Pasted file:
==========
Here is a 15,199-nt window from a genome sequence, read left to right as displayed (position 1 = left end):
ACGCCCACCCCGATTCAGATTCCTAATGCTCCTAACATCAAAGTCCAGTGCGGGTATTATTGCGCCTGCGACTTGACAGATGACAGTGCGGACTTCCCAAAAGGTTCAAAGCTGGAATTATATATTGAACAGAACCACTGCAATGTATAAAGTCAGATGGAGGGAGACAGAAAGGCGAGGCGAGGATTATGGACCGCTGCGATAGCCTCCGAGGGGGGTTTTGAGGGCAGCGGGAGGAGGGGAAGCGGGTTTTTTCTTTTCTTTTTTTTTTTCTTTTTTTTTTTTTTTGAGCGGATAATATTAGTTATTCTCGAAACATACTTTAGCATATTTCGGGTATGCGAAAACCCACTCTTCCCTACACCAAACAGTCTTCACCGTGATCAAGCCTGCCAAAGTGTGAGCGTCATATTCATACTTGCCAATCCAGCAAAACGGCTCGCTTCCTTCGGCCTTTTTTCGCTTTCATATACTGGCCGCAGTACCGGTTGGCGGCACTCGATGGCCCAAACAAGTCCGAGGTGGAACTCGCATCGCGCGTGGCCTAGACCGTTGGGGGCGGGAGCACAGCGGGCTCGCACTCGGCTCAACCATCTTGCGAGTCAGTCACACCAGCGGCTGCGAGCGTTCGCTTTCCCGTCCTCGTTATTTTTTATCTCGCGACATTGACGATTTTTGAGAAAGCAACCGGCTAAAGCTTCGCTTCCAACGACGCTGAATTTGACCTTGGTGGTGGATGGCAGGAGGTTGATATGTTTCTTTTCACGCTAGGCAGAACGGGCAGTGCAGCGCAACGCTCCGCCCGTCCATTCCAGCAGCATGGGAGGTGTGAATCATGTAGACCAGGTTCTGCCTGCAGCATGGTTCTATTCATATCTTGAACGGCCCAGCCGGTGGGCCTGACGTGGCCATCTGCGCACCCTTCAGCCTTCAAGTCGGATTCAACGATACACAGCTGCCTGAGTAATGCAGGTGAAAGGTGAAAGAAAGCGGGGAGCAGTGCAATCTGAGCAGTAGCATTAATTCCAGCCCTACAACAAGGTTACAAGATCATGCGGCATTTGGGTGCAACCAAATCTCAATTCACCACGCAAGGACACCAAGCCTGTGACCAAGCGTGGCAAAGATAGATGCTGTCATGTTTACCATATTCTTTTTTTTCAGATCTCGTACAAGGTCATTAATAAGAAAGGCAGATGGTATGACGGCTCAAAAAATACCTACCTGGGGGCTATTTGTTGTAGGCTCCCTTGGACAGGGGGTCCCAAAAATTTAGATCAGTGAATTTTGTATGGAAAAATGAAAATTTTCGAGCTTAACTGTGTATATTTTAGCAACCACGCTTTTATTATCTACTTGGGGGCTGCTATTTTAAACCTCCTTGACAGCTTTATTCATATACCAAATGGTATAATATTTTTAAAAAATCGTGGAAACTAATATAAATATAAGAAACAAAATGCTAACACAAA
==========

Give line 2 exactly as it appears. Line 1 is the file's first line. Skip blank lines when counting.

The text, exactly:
ACGCCCACCCCGATTCAGATTCCTAATGCTCCTAACATCAAAGTCCAGTGCGGGTATTATTGCGCCTGCGACTTGACAGATGACAGTGCGGACTTCCCAAAAGGTTCAAAGCTGGAATTATATATTGAACAGAACCACTGCAATGTATAAAGTCAGATGGAGGGAGACAGAAAGGCGAGGCGAGGATTATGGACCGCTGCGATAGCCTCCGAGGGGGGTTTTGAGGGCAGCGGGAGGAGGGGAAGCGGGTTTTTTCTTTTCTTTTTTTTTTTCTTTTTTTTTTTTTTTGAGCGGATAATATTAGTTATTCTCGAAACATACTTTAGCATATTTCGGGTATGCGAAAACCCACTCTTCCCTACACCAAACAGTCTTCACCGTGATCAAGCCTGCCAAAGTGTGAGCGTCATATTCATACTTGCCAATCCAGCAAAACGGCTCGCTTCCTTCGGCCTTTTTTCGCTTTCATATACTGGCCGCAGTACCGGTTGGCGGCACTCGATGGCCCAAACAAGTCCGAGGTGGAACTCGCATCGCGCGTGGCCTAGACCGTTGGGGGCGGGAGCACAGCGGGCTCGCACTCGGCTCAACCATCTTGCGAGTCAGTCACACCAGCGGCTGCGAGCGTTCGCTTTCCCGTCCTCGTTATTTTTTATCTCGCGACATTGACGATTTTTGAGAAAGCAACCGGCTAAAGCTTCGCTTCCAACGACGCTGAATTTGACCTTGGTGGTGGATGGCAGGAGGTTGATATGTTTCTTTTCACGCTAGGCAGAACGGGCAGTGCAGCGCAACGCTCCGCCCGTCCATTCCAGCAGCATGGGAGGTGTGAATCATGTAGACCAGGTTCTGCCTGCAGCATGGTTCTATTCATATCTTGAACGGCCCAGCCGGTGGGCCTGACGTGGCCATCTGCGCACCCTTCAGCCTTCAAGTCGGATTCAACGATACACAGCTGCCTGAGTAATGCAGGTGAAAGGTGAAAGAAAGCGGGGAGCAGTGCAATCTGAGCAGTAGCATTAATTCCAGCCCTACAACAAGGTTACAAGATCATGCGGCATTTGGGTGCAACCAAATCTCAATTCACCACGCAAGGACACCAAGCCTGTGACCAAGCGTGGCAAAGATAGATGCTGTCATGTTTACCATATTCTTTTTTTTCAGATCTCGTACAAGGTCATTAATAAGAAAGGCAGATGGTATGACGGCTCAAAAAATACCTACCTGGGGGCTATTTGTTGTAGGCTCCCTTGGACAGGGGGTCCCAAAAATTTAGATCAGTGAATTTTGTATGGAAAAATGAAAATTTTCGAGCTTAACTGTGTATATTTTAGCAACCACGCTTTTATTATCTACTTGGGGGCTGCTATTTTAAACCTCCTTGACAGCTTTATTCATATACCAAATGGTATAATATTTTTAAAAAATCGTGGAAACTAATATAAATATAAGAAACAAAATGCTAACACAAA